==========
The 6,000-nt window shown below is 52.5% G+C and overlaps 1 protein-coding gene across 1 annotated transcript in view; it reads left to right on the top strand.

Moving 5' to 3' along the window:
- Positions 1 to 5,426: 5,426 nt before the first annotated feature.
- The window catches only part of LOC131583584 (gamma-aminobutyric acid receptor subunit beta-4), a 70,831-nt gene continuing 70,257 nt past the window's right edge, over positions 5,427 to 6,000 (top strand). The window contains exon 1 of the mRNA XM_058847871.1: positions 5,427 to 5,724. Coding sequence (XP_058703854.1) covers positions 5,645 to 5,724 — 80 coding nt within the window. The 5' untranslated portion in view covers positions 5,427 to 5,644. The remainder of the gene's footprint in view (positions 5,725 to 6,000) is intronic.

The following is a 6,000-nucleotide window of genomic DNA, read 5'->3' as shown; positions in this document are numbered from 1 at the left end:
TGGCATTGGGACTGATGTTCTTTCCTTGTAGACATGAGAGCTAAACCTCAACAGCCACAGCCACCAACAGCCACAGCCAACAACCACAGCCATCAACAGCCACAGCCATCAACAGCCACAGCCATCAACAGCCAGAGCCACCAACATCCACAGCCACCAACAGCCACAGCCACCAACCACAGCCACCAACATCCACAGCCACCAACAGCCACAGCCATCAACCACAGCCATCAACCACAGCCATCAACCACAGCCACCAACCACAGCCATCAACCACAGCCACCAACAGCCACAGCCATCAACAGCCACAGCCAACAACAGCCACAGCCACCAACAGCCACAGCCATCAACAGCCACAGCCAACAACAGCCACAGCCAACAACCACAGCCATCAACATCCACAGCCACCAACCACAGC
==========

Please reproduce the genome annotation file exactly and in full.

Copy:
The 6,000-nt window shown below is 52.5% G+C and overlaps 1 protein-coding gene across 1 annotated transcript in view; it reads left to right on the top strand.

Moving 5' to 3' along the window:
- Positions 1 to 5,426: 5,426 nt before the first annotated feature.
- The window catches only part of LOC131583584 (gamma-aminobutyric acid receptor subunit beta-4), a 70,831-nt gene continuing 70,257 nt past the window's right edge, over positions 5,427 to 6,000 (top strand). The window contains exon 1 of the mRNA XM_058847871.1: positions 5,427 to 5,724. Coding sequence (XP_058703854.1) covers positions 5,645 to 5,724 — 80 coding nt within the window. The 5' untranslated portion in view covers positions 5,427 to 5,644. The remainder of the gene's footprint in view (positions 5,725 to 6,000) is intronic.

The following is a 6,000-nucleotide window of genomic DNA, read 5'->3' as shown; positions in this document are numbered from 1 at the left end:
TGGCATTGGGACTGATGTTCTTTCCTTGTAGACATGAGAGCTAAACCTCAACAGCCACAGCCACCAACAGCCACAGCCAACAACCACAGCCATCAACAGCCACAGCCATCAACAGCCACAGCCATCAACAGCCAGAGCCACCAACATCCACAGCCACCAACAGCCACAGCCACCAACCACAGCCACCAACATCCACAGCCACCAACAGCCACAGCCATCAACCACAGCCATCAACCACAGCCATCAACCACAGCCACCAACCACAGCCATCAACCACAGCCACCAACAGCCACAGCCATCAACAGCCACAGCCAACAACAGCCACAGCCACCAACAGCCACAGCCATCAACAGCCACAGCCAACAACAGCCACAGCCAACAACCACAGCCATCAACATCCACAGCCACCAACCACAGC